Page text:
News
News Home
Quick Bites Archive
Exploradio Archive
Programs Schedule Make A Pledge Member BenefitsFAQ/HelpContact Us
Environment


The Port of Cleveland criticizes the U.S. Army Corps' Lake Erie plan
The Corps wants to dump sediment in Lake Erie, but the Port says it's too hazardous
by WKSU's KABIR BHATIA


Reporter
Kabir Bhatia
 
An aeriel view of the Port of Cleveland.
Courtesy of ARMY CORPS OF ENGINEERS
Download (WKSU Only)
The Port of Cleveland is criticizing the U.S. Army Corps of Engineers for rejecting a plan that would ensure dredged sediment is not dumped into Lake Erie.

The Corps says the most polluted sediment from dredging the Cuyahoga River will go on-shore for disposal, while the less hazardous material will go into the lake. 

Jade Davis, vice president of the Port of Cleveland, says keeping Lake Erie clean is critical.
LISTEN: Port of Cleveland criticizes U.S. Army Corps' Lake Erie plan

Other options:
Windows Media / MP3 Download (0:17)


“Especially in the era of very serious concerns about the protection of drinking water --v ery serious concerns about protecting our environment for future generations -- we can’t just make decisions based on a difference of $1.5 to $2 million.”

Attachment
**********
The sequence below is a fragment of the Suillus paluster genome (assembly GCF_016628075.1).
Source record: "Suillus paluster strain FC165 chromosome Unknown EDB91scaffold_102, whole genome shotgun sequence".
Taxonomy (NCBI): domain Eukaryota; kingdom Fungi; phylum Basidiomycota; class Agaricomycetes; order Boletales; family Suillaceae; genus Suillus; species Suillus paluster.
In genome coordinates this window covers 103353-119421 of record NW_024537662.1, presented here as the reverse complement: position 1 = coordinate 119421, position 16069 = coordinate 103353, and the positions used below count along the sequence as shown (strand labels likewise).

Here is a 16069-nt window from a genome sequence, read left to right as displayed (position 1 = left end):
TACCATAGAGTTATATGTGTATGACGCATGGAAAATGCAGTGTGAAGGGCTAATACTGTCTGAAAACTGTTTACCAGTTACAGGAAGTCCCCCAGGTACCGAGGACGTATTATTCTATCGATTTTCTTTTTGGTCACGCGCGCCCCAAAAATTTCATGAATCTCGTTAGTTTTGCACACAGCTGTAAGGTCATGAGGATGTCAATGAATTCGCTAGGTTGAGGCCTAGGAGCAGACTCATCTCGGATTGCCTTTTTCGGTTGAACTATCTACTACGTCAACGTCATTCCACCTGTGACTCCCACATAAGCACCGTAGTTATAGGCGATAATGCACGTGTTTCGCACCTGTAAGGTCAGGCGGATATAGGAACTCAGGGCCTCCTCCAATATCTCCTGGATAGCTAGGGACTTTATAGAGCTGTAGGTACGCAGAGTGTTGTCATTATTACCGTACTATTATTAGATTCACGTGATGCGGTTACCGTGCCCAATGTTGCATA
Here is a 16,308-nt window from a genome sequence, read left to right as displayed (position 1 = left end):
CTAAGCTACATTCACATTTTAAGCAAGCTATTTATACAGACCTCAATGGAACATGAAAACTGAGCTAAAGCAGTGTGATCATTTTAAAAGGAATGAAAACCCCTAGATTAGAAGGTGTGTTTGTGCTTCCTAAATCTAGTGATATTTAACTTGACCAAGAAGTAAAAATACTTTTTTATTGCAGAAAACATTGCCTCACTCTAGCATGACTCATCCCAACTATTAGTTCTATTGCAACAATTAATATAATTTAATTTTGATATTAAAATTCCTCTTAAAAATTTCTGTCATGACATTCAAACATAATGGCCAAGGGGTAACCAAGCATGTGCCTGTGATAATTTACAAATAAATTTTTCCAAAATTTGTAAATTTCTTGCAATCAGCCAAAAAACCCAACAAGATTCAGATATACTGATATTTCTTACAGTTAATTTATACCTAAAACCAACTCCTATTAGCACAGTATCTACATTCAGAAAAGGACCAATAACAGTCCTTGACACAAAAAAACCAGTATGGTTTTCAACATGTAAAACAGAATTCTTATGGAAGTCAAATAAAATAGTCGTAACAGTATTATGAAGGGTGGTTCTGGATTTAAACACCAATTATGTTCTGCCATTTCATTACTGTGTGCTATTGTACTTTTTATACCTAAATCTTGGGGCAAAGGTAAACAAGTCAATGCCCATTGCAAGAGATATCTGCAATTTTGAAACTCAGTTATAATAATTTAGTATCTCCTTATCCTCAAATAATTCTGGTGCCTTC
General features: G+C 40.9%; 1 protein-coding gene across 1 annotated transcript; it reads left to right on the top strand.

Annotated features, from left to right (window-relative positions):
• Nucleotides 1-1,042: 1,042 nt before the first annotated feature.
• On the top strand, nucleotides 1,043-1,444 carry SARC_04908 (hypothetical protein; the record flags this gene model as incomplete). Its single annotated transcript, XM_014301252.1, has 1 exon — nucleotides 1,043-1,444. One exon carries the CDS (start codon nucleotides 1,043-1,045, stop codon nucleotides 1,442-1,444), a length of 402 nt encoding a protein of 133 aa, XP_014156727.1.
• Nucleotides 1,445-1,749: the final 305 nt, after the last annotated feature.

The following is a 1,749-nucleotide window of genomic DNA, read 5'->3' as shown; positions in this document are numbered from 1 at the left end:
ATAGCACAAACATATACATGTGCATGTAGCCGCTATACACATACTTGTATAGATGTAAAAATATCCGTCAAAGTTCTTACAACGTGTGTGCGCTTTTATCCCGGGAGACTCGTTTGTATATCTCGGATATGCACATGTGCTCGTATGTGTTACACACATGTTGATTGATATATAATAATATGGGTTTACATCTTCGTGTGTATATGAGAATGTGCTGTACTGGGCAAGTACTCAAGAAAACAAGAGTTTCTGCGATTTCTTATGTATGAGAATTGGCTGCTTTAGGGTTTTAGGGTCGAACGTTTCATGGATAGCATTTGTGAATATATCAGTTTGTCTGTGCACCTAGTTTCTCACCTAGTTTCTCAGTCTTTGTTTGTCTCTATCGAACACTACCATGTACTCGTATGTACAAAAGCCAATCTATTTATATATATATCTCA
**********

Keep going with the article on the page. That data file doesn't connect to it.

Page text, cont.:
The Ohio EPA and the state's Congressional delegation all agree. A federal suit brought by the port and the state EPA is pending against the Army Corps of Engineers, which was ordered last year to dredge the Cuyahoga and not to dump sediment in the lake.

Davis says the dredged sediment can still be used as road bed or fill for industrial use, instead of going into Lake Erie. He adds that the port is still open to working with the Corps on a solution.
 
Page Options

Print this page



Copyright © 2020 WKSU Public Radio, All Rights Reserved.

 
In Partnership With:

NPR PRI Kent State University

listen in windows media format listen in realplayer format Car Talk Hosts: Tom & Ray Magliozzi Fresh Air Host: Terry Gross A Service of Kent State University 89.7 WKSU | NPR.Classical.Other smart stuff. NPR Senior Correspondent: Noah Adams Living on Earth Host: Steve Curwood 89.7 WKSU | NPR.Classical.Other smart stuff. A Service of Kent State University